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The Education of the Negro Prior to 1861 eBook

This eBook from the Gutenberg Project consists of approximately 341 pages of information about The Education of the Negro Prior to 1861.

The first real educators to take up the work of enlightening American Negroes were clergymen interested in the propagation of the gospel among the heathen of the new world.  Addressing themselves to this task, the missionaries easily discovered that their first duty was to educate these crude elements to enable them not only to read the truth for themselves, but to appreciate the supremacy of the Christian religion.  After some opposition slaves were given the opportunity to take over the Christian civilization largely because of the adverse criticism[1] which the apostles to the lowly heaped upon the planters who neglected the improvement of their Negroes.  Made then a device for bringing the blacks into the Church, their education was at first too much dominated by the teaching of religion.

[Footnote 1:  Bourne, Spain in America, p. 241; and The Penn.  Mag. of History, xii., 265.]

Many early advocates of slavery favored the enlightenment of the Africans.  That it was an advantage to the Negroes to be brought within the light of the gospel was a common argument in favor of the slave trade.[1] When the German Protestants from Salsburg had scruples about enslaving men, they were assured by a message from home stating that if they took slaves in faith and with the intention of conducting them to Christ, the action would not be a sin, but might prove a benediction.[2] This was about the attitude of Spain.  The missionary movement seemed so important to the king of that country that he at first allowed only Christian slaves to be brought to America, hoping that such persons might serve as apostles to the Indians.[3] The Spaniards adopted a different policy, however, when they ceased their wild search for an “El Dorado” and became permanently attached to the community.  They soon made settlements and opened mines which they thought required the introduction of slavery.  Thus becoming commercialized, these colonists experienced a greed which, disregarding the consequences of the future, urged the importation of all classes of slaves to meet the demand for cheap labor.[4] This request was granted by the King of Spain, but the masters of such bondmen were expressly ordered to have them indoctrinated in the principles of Christianity.  It was the failure of certain Spaniards to live up to these regulations that caused the liberal-minded Jesuit, Alphonso Sandoval, to register the first protest against slavery in America.[5] In later years the change in the attitude of the Spaniards toward this problem was noted.  In Mexico the ayuntamientos were under the most rigid responsibility to see that free children born of slaves received the best education that could be given them.  They had to place them “for that purpose at the public schools and other places of instruction wherein they” might “become useful to society."[6]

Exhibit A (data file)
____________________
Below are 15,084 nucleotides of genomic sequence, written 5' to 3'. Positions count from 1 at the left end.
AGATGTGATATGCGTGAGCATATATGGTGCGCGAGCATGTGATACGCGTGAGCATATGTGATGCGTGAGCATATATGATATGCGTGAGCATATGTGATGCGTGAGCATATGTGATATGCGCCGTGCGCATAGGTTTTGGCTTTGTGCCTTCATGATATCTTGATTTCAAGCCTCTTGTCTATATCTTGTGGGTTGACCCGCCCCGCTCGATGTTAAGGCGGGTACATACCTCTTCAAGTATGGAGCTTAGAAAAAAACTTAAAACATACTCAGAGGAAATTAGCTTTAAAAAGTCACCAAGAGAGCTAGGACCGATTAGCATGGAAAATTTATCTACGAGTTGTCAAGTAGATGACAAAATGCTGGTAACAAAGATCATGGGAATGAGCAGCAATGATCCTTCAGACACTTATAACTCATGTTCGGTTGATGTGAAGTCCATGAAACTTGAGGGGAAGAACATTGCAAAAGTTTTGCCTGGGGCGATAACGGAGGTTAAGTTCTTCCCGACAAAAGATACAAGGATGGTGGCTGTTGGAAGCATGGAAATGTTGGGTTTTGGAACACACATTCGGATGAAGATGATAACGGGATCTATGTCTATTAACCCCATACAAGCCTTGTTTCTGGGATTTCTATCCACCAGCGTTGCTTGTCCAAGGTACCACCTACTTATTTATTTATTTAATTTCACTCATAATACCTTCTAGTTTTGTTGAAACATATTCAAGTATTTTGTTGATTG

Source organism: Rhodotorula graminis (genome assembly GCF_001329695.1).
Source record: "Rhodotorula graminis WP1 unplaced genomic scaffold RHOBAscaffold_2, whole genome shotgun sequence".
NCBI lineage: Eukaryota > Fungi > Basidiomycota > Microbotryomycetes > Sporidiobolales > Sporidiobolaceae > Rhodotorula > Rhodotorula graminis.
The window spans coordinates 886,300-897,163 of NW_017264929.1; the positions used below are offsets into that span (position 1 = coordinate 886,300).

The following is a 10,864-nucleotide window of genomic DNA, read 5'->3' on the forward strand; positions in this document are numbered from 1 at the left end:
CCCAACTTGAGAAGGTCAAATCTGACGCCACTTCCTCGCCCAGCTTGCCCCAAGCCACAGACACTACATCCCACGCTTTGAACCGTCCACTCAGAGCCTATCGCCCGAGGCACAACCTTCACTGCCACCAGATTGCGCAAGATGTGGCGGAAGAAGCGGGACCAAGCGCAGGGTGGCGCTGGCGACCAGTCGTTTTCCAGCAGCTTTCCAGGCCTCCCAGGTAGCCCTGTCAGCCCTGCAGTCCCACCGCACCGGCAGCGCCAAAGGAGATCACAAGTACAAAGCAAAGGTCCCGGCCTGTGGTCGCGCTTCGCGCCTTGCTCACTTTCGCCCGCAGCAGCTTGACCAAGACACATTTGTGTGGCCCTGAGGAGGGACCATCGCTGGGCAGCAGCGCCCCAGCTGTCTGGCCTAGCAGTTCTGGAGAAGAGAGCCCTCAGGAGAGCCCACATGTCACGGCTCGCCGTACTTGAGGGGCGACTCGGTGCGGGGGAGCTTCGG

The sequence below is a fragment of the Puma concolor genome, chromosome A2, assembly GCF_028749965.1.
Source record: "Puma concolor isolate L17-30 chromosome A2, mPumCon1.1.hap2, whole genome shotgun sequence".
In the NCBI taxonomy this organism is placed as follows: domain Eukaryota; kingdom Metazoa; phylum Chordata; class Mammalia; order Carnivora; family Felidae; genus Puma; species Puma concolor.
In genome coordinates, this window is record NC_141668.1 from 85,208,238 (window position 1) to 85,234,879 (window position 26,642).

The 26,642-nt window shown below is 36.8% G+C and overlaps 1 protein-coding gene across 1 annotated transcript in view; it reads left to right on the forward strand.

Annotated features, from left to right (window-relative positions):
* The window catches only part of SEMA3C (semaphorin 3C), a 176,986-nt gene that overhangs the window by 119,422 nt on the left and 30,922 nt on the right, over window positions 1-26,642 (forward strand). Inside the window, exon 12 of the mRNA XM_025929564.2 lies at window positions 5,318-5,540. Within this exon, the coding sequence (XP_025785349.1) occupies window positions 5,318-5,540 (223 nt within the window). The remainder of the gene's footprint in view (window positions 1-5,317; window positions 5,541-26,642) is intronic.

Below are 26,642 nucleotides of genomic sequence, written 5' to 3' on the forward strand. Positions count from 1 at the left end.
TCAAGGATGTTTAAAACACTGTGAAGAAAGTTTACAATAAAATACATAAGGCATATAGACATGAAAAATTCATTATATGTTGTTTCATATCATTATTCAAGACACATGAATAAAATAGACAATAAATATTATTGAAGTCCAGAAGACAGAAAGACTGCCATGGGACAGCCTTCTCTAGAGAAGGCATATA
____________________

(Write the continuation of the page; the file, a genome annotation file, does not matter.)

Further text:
[Footnote 1:  Proslavery Argument; and Lecky, History of England, vol. ii., p. 17.]

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